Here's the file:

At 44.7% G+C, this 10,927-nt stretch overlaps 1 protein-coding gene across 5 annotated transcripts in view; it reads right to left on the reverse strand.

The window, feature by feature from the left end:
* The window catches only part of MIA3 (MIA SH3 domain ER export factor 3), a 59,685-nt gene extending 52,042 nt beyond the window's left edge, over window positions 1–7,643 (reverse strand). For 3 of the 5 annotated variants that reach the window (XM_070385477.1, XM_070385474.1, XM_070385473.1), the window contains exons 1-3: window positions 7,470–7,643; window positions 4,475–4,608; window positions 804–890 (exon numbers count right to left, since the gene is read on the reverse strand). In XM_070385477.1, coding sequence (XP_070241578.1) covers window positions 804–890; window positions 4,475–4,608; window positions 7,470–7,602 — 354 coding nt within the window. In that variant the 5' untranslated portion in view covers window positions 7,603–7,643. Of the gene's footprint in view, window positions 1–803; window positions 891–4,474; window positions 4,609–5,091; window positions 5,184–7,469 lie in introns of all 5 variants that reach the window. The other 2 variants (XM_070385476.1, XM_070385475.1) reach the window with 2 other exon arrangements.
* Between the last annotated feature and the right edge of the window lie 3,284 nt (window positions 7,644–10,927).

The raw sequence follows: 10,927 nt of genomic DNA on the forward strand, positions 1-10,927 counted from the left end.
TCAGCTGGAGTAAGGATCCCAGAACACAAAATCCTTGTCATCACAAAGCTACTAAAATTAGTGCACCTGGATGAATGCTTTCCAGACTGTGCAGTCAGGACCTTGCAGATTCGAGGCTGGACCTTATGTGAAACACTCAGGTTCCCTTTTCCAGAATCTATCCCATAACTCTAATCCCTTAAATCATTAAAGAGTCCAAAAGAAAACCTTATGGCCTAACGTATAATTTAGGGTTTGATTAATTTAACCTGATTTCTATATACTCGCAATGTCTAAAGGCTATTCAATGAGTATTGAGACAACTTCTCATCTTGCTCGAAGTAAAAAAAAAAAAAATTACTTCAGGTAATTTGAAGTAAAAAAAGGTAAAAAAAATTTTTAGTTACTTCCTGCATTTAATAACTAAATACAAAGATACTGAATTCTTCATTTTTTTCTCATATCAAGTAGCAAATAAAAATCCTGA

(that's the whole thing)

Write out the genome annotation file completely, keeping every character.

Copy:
At 44.7% G+C, this 10,927-nt stretch overlaps 1 protein-coding gene across 5 annotated transcripts in view; it reads right to left on the reverse strand.

The window, feature by feature from the left end:
* The window catches only part of MIA3 (MIA SH3 domain ER export factor 3), a 59,685-nt gene extending 52,042 nt beyond the window's left edge, over window positions 1–7,643 (reverse strand). For 3 of the 5 annotated variants that reach the window (XM_070385477.1, XM_070385474.1, XM_070385473.1), the window contains exons 1-3: window positions 7,470–7,643; window positions 4,475–4,608; window positions 804–890 (exon numbers count right to left, since the gene is read on the reverse strand). In XM_070385477.1, coding sequence (XP_070241578.1) covers window positions 804–890; window positions 4,475–4,608; window positions 7,470–7,602 — 354 coding nt within the window. In that variant the 5' untranslated portion in view covers window positions 7,603–7,643. Of the gene's footprint in view, window positions 1–803; window positions 891–4,474; window positions 4,609–5,091; window positions 5,184–7,469 lie in introns of all 5 variants that reach the window. The other 2 variants (XM_070385476.1, XM_070385475.1) reach the window with 2 other exon arrangements.
* Between the last annotated feature and the right edge of the window lie 3,284 nt (window positions 7,644–10,927).

The raw sequence follows: 10,927 nt of genomic DNA on the forward strand, positions 1-10,927 counted from the left end.
TCAGCTGGAGTAAGGATCCCAGAACACAAAATCCTTGTCATCACAAAGCTACTAAAATTAGTGCACCTGGATGAATGCTTTCCAGACTGTGCAGTCAGGACCTTGCAGATTCGAGGCTGGACCTTATGTGAAACACTCAGGTTCCCTTTTCCAGAATCTATCCCATAACTCTAATCCCTTAAATCATTAAAGAGTCCAAAAGAAAACCTTATGGCCTAACGTATAATTTAGGGTTTGATTAATTTAACCTGATTTCTATATACTCGCAATGTCTAAAGGCTATTCAATGAGTATTGAGACAACTTCTCATCTTGCTCGAAGTAAAAAAAAAAAAAATTACTTCAGGTAATTTGAAGTAAAAAAAGGTAAAAAAAATTTTTAGTTACTTCCTGCATTTAATAACTAAATACAAAGATACTGAATTCTTCATTTTTTTCTCATATCAAGTAGCAAATAAAAATCCTGA